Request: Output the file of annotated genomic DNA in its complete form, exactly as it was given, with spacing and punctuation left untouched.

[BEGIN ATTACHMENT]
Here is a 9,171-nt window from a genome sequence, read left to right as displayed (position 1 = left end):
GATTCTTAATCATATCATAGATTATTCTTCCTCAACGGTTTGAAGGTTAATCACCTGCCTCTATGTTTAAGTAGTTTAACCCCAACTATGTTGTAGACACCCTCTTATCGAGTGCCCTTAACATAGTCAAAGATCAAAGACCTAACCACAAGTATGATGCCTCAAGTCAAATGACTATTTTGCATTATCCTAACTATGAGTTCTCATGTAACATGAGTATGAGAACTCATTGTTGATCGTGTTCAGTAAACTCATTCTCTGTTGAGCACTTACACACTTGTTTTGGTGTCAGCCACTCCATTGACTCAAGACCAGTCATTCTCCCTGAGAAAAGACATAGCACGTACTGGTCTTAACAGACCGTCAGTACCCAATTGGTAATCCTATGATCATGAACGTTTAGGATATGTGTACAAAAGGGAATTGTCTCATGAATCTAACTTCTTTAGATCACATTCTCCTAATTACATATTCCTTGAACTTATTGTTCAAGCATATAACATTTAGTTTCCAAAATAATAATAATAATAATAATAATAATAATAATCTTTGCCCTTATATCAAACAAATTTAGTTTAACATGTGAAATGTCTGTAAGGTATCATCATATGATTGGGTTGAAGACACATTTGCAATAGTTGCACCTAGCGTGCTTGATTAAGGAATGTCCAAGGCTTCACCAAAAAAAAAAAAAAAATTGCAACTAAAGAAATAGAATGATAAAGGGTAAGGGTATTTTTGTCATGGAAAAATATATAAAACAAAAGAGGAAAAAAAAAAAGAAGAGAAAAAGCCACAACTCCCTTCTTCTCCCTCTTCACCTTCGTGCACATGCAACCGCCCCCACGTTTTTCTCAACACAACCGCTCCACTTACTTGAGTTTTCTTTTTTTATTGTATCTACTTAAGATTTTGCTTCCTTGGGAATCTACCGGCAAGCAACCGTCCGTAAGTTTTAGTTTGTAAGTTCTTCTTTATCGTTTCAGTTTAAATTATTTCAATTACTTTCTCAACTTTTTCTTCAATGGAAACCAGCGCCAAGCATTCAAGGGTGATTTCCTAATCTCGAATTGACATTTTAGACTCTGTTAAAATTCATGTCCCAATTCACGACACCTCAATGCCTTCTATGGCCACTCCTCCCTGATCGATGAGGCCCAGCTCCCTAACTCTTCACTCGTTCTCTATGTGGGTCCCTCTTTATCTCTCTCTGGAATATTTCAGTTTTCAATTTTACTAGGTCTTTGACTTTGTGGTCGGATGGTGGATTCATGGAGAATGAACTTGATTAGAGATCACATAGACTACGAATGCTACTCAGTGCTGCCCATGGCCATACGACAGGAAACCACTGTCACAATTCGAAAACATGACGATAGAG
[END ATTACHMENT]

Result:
Here is a 9,171-nt window from a genome sequence, read left to right as displayed (position 1 = left end):
GATTCTTAATCATATCATAGATTATTCTTCCTCAACGGTTTGAAGGTTAATCACCTGCCTCTATGTTTAAGTAGTTTAACCCCAACTATGTTGTAGACACCCTCTTATCGAGTGCCCTTAACATAGTCAAAGATCAAAGACCTAACCACAAGTATGATGCCTCAAGTCAAATGACTATTTTGCATTATCCTAACTATGAGTTCTCATGTAACATGAGTATGAGAACTCATTGTTGATCGTGTTCAGTAAACTCATTCTCTGTTGAGCACTTACACACTTGTTTTGGTGTCAGCCACTCCATTGACTCAAGACCAGTCATTCTCCCTGAGAAAAGACATAGCACGTACTGGTCTTAACAGACCGTCAGTACCCAATTGGTAATCCTATGATCATGAACGTTTAGGATATGTGTACAAAAGGGAATTGTCTCATGAATCTAACTTCTTTAGATCACATTCTCCTAATTACATATTCCTTGAACTTATTGTTCAAGCATATAACATTTAGTTTCCAAAATAATAATAATAATAATAATAATAATAATAATCTTTGCCCTTATATCAAACAAATTTAGTTTAACATGTGAAATGTCTGTAAGGTATCATCATATGATTGGGTTGAAGACACATTTGCAATAGTTGCACCTAGCGTGCTTGATTAAGGAATGTCCAAGGCTTCACCAAAAAAAAAAAAAAAATTGCAACTAAAGAAATAGAATGATAAAGGGTAAGGGTATTTTTGTCATGGAAAAATATATAAAACAAAAGAGGAAAAAAAAAAAGAAGAGAAAAAGCCACAACTCCCTTCTTCTCCCTCTTCACCTTCGTGCACATGCAACCGCCCCCACGTTTTTCTCAACACAACCGCTCCACTTACTTGAGTTTTCTTTTTTTATTGTATCTACTTAAGATTTTGCTTCCTTGGGAATCTACCGGCAAGCAACCGTCCGTAAGTTTTAGTTTGTAAGTTCTTCTTTATCGTTTCAGTTTAAATTATTTCAATTACTTTCTCAACTTTTTCTTCAATGGAAACCAGCGCCAAGCATTCAAGGGTGATTTCCTAATCTCGAATTGACATTTTAGACTCTGTTAAAATTCATGTCCCAATTCACGACACCTCAATGCCTTCTATGGCCACTCCTCCCTGATCGATGAGGCCCAGCTCCCTAACTCTTCACTCGTTCTCTATGTGGGTCCCTCTTTATCTCTCTCTGGAATATTTCAGTTTTCAATTTTACTAGGTCTTTGACTTTGTGGTCGGATGGTGGATTCATGGAGAATGAACTTGATTAGAGATCACATAGACTACGAATGCTACTCAGTGCTGCCCATGGCCATACGACAGGAAACCACTGTCACAATTCGAAAACATGACGATAGAG